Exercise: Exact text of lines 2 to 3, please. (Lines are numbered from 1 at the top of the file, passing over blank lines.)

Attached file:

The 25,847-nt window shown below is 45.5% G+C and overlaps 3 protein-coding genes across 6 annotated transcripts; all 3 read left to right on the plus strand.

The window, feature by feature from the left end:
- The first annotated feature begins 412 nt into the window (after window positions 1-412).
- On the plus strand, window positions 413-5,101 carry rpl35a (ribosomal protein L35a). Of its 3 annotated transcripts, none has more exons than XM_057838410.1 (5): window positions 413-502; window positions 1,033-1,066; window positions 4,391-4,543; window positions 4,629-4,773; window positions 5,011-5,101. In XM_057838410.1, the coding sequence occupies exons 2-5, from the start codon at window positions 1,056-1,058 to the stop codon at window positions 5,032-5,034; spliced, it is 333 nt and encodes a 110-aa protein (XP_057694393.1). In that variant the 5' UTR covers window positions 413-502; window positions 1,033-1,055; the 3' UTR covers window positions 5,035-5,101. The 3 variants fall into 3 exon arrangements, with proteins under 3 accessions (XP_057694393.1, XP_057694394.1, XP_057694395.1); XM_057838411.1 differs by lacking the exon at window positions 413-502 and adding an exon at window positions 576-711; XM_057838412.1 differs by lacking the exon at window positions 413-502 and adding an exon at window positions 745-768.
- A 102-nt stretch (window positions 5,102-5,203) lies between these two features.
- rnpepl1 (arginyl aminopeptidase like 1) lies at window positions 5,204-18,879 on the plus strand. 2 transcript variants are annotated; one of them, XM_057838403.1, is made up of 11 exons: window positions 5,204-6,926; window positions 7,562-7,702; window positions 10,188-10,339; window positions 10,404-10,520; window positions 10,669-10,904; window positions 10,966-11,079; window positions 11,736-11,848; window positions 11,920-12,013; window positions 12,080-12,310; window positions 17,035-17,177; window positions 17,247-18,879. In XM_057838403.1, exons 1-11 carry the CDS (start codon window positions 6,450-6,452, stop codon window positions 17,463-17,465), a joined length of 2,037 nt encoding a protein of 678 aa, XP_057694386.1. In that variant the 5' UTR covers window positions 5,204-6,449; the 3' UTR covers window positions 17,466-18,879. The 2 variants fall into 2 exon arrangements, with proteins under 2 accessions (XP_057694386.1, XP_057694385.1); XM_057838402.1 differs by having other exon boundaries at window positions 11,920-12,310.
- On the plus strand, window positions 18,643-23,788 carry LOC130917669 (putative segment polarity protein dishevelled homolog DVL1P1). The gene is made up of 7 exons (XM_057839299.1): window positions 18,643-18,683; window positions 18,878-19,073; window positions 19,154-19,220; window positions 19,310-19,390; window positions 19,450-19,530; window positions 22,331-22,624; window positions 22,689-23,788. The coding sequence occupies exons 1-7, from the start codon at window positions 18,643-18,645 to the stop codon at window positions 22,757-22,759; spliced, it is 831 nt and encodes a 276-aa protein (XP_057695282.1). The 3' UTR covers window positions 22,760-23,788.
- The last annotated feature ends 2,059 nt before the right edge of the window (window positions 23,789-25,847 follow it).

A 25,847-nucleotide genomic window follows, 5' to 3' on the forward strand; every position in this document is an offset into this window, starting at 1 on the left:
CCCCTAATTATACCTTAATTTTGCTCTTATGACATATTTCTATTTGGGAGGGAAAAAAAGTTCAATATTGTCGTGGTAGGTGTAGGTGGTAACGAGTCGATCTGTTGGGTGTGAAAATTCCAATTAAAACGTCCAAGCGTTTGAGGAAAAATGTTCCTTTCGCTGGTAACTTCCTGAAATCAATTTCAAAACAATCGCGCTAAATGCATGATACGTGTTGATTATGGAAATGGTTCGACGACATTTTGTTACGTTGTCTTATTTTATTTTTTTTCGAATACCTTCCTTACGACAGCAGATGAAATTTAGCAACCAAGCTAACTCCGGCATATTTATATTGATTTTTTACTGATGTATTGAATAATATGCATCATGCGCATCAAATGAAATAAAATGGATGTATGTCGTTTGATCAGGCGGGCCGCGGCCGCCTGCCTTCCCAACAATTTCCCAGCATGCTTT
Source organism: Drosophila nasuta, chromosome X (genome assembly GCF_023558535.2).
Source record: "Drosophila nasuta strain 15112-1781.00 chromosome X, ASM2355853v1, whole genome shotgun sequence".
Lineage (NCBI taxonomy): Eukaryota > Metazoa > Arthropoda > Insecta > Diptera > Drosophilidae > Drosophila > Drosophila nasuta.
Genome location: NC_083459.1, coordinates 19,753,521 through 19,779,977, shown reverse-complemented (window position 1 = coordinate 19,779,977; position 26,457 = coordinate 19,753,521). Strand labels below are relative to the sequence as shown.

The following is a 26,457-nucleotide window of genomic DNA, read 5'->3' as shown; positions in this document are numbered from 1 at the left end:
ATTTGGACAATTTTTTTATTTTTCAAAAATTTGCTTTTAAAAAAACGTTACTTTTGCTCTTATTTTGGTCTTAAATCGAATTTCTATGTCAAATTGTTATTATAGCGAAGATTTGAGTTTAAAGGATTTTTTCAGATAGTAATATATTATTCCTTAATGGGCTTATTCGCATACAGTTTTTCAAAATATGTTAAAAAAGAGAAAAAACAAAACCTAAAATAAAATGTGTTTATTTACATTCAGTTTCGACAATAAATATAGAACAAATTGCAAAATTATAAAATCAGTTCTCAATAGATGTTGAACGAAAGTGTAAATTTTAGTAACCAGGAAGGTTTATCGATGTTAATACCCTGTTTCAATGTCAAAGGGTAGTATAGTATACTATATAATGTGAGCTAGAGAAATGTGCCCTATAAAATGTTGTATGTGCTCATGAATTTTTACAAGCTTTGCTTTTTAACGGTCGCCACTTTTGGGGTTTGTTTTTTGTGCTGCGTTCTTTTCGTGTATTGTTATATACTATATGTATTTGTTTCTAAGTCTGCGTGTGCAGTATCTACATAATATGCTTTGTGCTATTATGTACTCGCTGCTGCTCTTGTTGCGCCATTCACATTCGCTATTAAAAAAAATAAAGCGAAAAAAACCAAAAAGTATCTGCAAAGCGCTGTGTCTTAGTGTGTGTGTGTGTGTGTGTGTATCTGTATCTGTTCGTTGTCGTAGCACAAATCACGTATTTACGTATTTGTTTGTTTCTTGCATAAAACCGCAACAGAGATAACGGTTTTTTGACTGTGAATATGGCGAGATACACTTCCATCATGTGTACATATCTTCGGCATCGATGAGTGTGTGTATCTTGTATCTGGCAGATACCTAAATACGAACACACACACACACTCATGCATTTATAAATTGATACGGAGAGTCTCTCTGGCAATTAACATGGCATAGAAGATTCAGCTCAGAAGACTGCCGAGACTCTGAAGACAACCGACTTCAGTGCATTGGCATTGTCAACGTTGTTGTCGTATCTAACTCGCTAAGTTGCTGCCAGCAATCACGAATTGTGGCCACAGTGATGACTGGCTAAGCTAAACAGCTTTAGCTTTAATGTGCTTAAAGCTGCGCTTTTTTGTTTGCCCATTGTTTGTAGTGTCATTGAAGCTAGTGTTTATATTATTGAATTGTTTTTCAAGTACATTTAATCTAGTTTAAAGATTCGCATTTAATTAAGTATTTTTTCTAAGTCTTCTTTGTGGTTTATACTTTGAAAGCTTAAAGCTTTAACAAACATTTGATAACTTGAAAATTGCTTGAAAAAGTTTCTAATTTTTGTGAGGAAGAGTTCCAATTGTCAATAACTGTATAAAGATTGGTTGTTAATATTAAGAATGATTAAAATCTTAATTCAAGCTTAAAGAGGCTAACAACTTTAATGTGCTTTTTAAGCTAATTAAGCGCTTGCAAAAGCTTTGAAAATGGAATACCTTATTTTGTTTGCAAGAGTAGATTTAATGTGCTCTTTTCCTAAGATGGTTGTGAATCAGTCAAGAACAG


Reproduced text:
The window, feature by feature from the left end:
- The first annotated feature begins 412 nt into the window (after window positions 1-412).